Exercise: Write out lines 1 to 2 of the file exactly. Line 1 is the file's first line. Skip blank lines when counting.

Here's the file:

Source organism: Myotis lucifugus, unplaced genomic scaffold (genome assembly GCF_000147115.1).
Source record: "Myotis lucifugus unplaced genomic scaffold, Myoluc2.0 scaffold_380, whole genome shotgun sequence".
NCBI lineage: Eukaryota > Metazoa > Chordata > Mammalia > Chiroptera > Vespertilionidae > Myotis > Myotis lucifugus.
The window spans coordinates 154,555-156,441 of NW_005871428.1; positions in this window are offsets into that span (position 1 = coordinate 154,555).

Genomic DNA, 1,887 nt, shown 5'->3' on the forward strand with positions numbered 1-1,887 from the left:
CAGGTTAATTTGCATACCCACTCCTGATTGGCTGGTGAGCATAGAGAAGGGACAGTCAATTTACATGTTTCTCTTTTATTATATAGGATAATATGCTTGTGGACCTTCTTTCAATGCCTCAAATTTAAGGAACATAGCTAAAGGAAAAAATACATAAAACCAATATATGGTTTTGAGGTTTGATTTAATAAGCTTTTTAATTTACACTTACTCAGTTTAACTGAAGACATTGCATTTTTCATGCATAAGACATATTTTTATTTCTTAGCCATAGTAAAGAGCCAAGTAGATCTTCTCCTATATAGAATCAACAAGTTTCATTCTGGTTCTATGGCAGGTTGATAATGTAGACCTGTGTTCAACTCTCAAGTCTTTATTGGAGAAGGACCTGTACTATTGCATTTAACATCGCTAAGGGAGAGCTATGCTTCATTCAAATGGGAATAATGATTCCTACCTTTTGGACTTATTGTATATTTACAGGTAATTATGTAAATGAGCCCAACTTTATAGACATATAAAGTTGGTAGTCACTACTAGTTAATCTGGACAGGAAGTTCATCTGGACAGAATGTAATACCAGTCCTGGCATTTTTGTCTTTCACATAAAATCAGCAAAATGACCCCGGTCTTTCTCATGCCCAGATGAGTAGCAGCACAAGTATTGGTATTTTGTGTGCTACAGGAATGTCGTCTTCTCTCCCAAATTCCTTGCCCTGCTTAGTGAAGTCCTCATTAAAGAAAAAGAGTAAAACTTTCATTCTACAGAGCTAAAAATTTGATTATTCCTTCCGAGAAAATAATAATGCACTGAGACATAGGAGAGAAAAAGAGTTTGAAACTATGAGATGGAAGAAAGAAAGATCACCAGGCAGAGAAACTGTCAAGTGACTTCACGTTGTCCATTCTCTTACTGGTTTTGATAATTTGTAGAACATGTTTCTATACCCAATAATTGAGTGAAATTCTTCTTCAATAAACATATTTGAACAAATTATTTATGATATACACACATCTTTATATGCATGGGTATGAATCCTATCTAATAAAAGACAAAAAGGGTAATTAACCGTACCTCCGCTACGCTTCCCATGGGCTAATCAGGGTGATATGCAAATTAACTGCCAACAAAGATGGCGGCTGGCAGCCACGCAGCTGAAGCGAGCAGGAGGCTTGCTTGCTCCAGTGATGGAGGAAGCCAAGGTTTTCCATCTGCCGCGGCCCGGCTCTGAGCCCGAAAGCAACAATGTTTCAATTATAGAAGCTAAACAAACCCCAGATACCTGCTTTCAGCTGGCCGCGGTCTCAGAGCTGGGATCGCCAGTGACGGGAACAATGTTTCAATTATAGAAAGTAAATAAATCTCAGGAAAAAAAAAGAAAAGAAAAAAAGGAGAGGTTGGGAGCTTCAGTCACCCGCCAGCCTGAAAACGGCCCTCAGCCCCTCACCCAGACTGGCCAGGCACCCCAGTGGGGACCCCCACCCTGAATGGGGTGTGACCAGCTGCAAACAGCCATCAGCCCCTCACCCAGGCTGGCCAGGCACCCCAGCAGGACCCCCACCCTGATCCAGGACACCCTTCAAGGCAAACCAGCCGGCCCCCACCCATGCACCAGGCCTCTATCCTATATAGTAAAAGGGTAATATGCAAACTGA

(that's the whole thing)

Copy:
Source organism: Myotis lucifugus, unplaced genomic scaffold (genome assembly GCF_000147115.1).
Source record: "Myotis lucifugus unplaced genomic scaffold, Myoluc2.0 scaffold_380, whole genome shotgun sequence".